MUSIC AS COMMON GROUND
Although Yusuf has reconciled his personal life with his creative history, he finds his ability to move between the two cultures overshadowed by politics. To put it bluntly, it's a tough time to be a Muslim with a Western fan base. But Yusuf believes that music can help harmonize different outlooks.
"I think the recent events of the world -- the polarization of creative chaos, if you like -- has helped create an upsurge in people wanting to mend this world and call humanity back to its senses," Yusuf says. "It's the same as when I was writing 'Peace Train' and the Vietnam War was going on. It was another very unpopular war, which created energy within the populace to speak out and sing out."
A series of incidents drew media attention, starting in 1989 when remarks he made at London's Kingston University were interpreted as support for the fatwa against author Salman Rushdie. Yusuf maintains that his comments were misunderstood, that he intended only to explain tenets of Islamic law. He issued a statement against vigilantism the day after his appearance.
In 2004, Yusuf was flying to the United States to meet his longtime friend and collaborator Dolly Parton when the Department of Homeland Security's no-fly list led to his being deported back to England. An official explanation was never given, but Yusuf released a statement saying that he was the victim of mistaken identity because of a misspelling on the list. (Yusuf since has been granted entry to the States numerous times without incident.)
A simple bureaucratic error, but in the post-9/11 era, one that still resonates. How is Yusuf dealing with it? By making fun of the situation. The song "Boots & Sand" was written after the incident and features Parton, Paul McCartney, Alison Krauss and Terry Sylvester portraying sheriffs and trading verses with Yusuf: Sheriffs: "Is your name this?" / Yusuf: "I guess it is." / Sheriffs: "You're on our 'no song' list." / Yusuf: "Oh no, sir, no. This can't be so!"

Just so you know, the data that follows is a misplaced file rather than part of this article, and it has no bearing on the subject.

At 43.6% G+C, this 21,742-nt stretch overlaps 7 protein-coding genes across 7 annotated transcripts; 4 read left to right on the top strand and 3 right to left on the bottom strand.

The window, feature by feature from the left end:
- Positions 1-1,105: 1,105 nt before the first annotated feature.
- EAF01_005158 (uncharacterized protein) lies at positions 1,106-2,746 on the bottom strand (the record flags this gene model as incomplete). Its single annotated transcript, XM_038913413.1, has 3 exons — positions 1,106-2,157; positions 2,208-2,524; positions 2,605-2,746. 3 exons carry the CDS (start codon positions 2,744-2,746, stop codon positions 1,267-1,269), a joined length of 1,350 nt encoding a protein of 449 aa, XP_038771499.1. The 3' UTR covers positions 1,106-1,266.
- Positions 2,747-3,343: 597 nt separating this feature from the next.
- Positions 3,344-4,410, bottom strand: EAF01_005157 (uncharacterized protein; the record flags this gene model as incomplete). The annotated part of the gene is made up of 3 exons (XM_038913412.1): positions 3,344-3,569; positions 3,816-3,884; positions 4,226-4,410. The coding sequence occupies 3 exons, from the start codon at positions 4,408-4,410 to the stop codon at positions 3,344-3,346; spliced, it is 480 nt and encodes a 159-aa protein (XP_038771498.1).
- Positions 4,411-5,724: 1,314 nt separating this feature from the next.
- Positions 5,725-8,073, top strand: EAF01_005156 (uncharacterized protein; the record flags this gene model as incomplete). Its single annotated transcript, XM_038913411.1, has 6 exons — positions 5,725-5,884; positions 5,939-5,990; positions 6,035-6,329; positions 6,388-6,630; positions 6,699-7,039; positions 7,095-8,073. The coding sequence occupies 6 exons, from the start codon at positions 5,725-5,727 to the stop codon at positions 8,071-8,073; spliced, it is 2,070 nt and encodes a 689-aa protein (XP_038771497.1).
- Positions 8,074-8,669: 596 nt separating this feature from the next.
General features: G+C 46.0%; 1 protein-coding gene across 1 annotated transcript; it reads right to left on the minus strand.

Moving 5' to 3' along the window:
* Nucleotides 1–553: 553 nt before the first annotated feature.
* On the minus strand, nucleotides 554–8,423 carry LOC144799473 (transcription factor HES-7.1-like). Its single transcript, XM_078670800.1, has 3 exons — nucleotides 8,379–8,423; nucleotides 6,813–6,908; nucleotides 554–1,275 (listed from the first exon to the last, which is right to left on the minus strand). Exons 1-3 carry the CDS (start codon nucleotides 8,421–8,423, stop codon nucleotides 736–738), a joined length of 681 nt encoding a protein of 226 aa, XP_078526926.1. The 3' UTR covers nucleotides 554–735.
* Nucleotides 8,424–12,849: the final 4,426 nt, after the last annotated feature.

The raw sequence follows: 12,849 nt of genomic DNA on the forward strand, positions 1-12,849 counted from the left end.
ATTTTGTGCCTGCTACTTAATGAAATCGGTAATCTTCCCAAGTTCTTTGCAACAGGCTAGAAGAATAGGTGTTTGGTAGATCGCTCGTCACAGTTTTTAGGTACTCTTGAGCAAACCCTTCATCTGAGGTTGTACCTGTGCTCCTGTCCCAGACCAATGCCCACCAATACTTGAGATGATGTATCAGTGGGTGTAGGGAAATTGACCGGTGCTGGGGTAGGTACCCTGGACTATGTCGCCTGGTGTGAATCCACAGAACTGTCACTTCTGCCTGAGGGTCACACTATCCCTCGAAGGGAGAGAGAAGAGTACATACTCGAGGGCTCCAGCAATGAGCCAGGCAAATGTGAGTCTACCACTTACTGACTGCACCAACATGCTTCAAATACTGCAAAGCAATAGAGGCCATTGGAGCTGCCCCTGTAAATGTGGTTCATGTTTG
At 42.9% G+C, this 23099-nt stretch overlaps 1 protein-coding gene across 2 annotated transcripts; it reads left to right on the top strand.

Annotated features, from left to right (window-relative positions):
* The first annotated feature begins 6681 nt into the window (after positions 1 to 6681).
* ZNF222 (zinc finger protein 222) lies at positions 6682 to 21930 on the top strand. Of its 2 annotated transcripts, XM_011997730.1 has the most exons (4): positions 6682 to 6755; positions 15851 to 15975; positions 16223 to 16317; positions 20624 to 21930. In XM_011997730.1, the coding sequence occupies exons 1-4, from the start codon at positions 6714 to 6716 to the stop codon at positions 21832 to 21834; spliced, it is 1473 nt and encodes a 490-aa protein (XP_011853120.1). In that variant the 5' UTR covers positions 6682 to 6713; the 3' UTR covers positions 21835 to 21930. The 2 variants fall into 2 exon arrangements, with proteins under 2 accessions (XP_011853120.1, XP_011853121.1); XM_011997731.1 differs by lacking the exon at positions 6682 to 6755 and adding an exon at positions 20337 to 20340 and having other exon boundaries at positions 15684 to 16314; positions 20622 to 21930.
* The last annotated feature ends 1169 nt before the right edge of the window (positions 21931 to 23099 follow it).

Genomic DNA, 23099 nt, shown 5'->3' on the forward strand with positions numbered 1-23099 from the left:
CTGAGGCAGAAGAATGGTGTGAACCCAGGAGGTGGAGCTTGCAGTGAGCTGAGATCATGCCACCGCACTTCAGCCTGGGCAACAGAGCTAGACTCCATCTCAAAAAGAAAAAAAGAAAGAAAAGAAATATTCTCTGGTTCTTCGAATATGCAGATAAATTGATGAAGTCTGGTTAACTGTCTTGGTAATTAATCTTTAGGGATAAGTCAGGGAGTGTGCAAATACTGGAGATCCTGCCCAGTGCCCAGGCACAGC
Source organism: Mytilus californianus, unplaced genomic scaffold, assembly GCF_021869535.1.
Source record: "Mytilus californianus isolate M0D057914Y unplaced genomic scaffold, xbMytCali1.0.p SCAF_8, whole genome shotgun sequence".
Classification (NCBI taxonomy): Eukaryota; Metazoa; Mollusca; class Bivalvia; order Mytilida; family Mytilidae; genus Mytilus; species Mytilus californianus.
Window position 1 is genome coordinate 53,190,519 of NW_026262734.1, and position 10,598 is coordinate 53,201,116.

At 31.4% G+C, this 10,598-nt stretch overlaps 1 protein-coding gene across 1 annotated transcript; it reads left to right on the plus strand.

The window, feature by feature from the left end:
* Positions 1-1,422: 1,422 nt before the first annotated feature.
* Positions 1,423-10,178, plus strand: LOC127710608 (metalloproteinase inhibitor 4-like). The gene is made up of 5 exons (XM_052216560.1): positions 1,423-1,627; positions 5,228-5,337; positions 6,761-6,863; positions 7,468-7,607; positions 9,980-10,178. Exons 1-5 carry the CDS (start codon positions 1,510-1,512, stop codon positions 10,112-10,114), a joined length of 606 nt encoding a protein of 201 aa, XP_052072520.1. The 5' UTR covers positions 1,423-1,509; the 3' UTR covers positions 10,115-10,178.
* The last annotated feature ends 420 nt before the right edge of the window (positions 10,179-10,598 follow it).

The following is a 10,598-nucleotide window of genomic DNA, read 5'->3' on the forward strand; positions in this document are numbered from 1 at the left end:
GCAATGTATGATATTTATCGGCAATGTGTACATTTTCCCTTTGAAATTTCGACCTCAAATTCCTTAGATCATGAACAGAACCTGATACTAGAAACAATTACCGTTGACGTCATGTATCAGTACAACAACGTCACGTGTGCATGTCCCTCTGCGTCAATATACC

"It's a slight oddity of a song," Yusuf says. "The image I had was kind of a cowboy B movie made in Italy -- but the story came from real events, real people." It's a way of cleverly defusing the memories of the situation for Yusuf and the pop culture-consuming public. His manager, Spero, says the song may be released as a bonus track on the U.S. version of "Roadsinger."
The Fellini-inspired video for "Boots & Sand" was shot by Jesse Dylan in the desert outside Los Angeles and features Yusuf leading a band of weary travelers. "It's a goof," Spero says. "He took a real sense of humor to it."
Between these public incidents and personal crises of faith, Yusuf hasn't traveled an easy road. "One of the things he's realized again is what he does best is make music," Spero says.
One track on "Roadsinger," "Be What You Must" -- a piano-and-strings tune that features Michelle Branch, Gunnar Nelson and children from a London school that Yusuf supports -- strikes to the heart of the artist's conversion from pop star to religious devotee and his re-emergence to embrace his status as one of the industry's elder statesmen.
"That was inspired by a philosophical saying of Eckhart Tolle," Yusuf says. "He says, 'To be what you must, you must give up what you are.' I thought that said so much about my life."
(Editing by Sheri Linden at Reuters)